Cruise-Holmes Wedding May Have Some Strange Vows

Some marital advice Tom Cruise and his bride-to-be could receive Saturday: Never go to bed angry at each other. Or they may be told that newlywed "girls" expect "frills" and maybe a cat, and young men are prone to "forget" their promises.

It's part of the guidance that Cruise and fiancee Katie Holmes may get from a Church of Scientology minister at their planned wedding in Italy — a ceremony that's drawn attention to the marriage rituals of the church that counts the groom as one of its most famous and ardent followers.

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Scientology nuptials have many familiar elements — such as a bridal procession, rings and a presiding minister — while also adding the promise to clear the air before bed. The most traditional vows include "poetic" insights into men and women, including the frills and forgetfulness, that are meant to signify the need to "stand by each other," said a church minister who has performed weddings for 30 years.

"It is a poetic way of elaborating on the typical `for better or worse' clause," said the Rev. Janet Kenyon Laveau.

There has been no official confirmation of what type of ceremony has been chosen by the couple, who celebrity watchers believe will tie the knot at a 15th-century castle overlooking Lake Bracciano, northwest of Rome. Italy's ANSA news agency reported Thursday that the ceremony would be performed by a U.S.-based member of the church, founded more than 50 years ago by science fiction writer L. Ron Hubbard.

Laveau said the ceremony has many common aspects with other Western denominations, such as traditional wedding dresses and tuxedos, music, flowers and guests tossing rice at the new couple.

"The same brides' magazines are being used," said Laveau, a Canadian who now lives in Britain.

The minister typically wears a clerical collar — but in some cases dons formal robes — and displays the church's "eight-pointed cross" that represents the eight parts, or "dynamics," of existence.

Marriage is part of the second dynamic of "creativity," which includes raising children and family life. The first dynamic is "self" and personal growth. The others go in ever-expanding steps from "group survival" to "infinity."

Laveau said there are "no issues" about marriage between a church member and a nonmember. The 27-year-old Holmes was raised Roman Catholic, but Cruise in an April interview on ABC's "Primetime" suggested she switched to Scientology. Cruise also said the couple's 7-month-old daughter, Suri — who was born shortly after the interview — would not have a Catholic baptism.

"We are also no strangers to interfaith weddings," wrote Laveau in response to questions posed by The Associated Press.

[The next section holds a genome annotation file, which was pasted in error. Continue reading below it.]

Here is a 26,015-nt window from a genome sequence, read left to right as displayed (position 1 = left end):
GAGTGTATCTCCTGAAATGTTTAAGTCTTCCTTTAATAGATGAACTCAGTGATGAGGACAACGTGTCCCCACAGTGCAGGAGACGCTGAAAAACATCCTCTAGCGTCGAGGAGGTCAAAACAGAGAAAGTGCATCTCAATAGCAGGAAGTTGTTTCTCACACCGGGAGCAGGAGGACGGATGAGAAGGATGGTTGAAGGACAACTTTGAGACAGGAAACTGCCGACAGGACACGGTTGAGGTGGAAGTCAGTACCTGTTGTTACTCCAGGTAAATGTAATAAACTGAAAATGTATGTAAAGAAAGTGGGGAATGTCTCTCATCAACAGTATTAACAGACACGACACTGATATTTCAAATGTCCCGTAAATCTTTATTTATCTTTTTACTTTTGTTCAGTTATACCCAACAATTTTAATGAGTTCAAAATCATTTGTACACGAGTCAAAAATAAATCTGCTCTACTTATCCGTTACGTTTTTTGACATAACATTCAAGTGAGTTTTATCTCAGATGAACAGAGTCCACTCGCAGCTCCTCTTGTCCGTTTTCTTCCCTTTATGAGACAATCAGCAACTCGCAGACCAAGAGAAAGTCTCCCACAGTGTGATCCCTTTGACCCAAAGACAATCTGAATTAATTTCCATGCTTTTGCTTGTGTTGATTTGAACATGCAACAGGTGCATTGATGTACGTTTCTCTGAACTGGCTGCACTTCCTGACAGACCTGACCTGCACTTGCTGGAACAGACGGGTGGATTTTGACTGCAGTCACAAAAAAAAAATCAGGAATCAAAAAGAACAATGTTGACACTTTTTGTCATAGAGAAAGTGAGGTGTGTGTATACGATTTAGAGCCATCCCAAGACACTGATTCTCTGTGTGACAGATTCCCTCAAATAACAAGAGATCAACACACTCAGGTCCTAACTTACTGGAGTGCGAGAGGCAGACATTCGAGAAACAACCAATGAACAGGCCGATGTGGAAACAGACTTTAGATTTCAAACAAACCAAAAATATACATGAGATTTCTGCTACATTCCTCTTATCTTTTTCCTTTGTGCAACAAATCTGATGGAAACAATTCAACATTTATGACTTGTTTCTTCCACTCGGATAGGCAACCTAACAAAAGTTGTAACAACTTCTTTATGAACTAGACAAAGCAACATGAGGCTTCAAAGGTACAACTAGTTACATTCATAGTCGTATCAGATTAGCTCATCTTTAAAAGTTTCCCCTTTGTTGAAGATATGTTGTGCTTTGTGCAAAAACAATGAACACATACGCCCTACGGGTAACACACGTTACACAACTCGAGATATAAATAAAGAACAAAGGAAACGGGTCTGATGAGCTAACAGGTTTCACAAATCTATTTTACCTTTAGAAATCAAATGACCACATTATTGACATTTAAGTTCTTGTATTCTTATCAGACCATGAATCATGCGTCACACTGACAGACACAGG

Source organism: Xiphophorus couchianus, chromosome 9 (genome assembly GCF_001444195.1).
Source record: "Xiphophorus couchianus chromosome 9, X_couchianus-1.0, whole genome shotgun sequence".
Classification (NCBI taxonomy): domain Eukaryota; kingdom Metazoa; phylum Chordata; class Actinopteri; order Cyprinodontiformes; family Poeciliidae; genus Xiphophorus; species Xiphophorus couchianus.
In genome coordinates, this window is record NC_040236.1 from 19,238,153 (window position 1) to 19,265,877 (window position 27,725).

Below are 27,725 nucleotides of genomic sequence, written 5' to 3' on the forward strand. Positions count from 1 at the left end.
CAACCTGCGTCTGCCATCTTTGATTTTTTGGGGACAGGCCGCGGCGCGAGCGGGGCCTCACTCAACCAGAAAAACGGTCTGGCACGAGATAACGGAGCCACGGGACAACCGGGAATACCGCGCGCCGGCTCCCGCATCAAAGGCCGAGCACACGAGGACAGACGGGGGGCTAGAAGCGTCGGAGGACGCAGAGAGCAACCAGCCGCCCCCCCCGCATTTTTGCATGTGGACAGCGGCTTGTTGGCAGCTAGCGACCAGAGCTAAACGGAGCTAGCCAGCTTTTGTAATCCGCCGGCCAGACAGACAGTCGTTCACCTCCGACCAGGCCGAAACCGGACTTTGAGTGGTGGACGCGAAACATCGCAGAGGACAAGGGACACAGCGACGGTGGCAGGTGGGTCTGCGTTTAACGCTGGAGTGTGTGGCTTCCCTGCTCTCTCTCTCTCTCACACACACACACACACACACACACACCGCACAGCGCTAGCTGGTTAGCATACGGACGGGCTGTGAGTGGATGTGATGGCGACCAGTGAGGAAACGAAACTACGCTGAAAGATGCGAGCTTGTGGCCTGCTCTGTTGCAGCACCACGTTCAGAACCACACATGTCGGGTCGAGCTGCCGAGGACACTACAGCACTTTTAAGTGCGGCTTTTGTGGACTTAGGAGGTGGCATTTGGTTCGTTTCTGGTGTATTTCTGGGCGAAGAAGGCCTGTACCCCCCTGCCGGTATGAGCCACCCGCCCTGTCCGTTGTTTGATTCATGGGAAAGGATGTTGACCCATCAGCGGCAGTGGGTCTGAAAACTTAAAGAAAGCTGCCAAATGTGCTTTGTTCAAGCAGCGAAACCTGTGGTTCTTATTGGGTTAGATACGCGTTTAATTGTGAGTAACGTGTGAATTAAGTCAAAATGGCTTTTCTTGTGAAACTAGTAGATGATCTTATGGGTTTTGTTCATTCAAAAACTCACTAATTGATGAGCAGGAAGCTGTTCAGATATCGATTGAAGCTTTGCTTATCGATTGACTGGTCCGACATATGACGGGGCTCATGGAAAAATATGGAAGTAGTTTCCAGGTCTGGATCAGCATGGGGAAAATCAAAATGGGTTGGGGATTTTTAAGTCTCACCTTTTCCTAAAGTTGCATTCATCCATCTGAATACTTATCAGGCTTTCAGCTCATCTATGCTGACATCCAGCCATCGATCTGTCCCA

There are five different possible ceremonies, each with different wording and length: the traditional ceremony, the informal, the single ring, double ring and concise double ring.

The traditional ceremony includes passages in which the groom is told that "girls" have needs such as "frills" and "a pan, a comb, perhaps a cat." The bride is told that "young men are free" and can stray from their promises.

The concise double ring uses a more "modern" tone, Laveau said.

Some couples choose to fashion rings with the church's ARC triangle, referring to affinity, reality and communication, she said.

There are specific marriage vows for the couple, but it's possible to substitute a personal text. The actual marriage rite takes about 15 minutes, Laveau said, but the entire ceremony can take longer because of musical selections and other portions added by the couple.

The vows include a pledge never to go to sleep angry or upset with one's spouse, said Laveau.

The ceremony begins with a request from the minister about whether any guest has reason to oppose the marriage. But, near the end, the guests are asked to "acknowledge" the newlyweds. The minister says: "And I will ask these witnesses present to join me in blessing this ceremony with the postulate that the trust and love of the present shall become ever stronger with each passing year."

Laveau said "they can respond with a `yes' or applause."

But if the future turns rocky for the couple, the church offers marriage counseling and the assistance of a chaplain.

"If at the end of the counseling the couple decides to divorce, they would follow the same legal procedure as anyone else and the church recognizes a legal divorce," Laveau wrote.

A Scientology Web site on marriage offers some suggestions on finding martial bliss. But, indirectly, it also summed up the staggering media buildup for the so-called TomKat nuptials:

"Perhaps no two words in our language have apparently fueled more hysteria, general hubbub and all-round pandemonium as these two: `I do.'"

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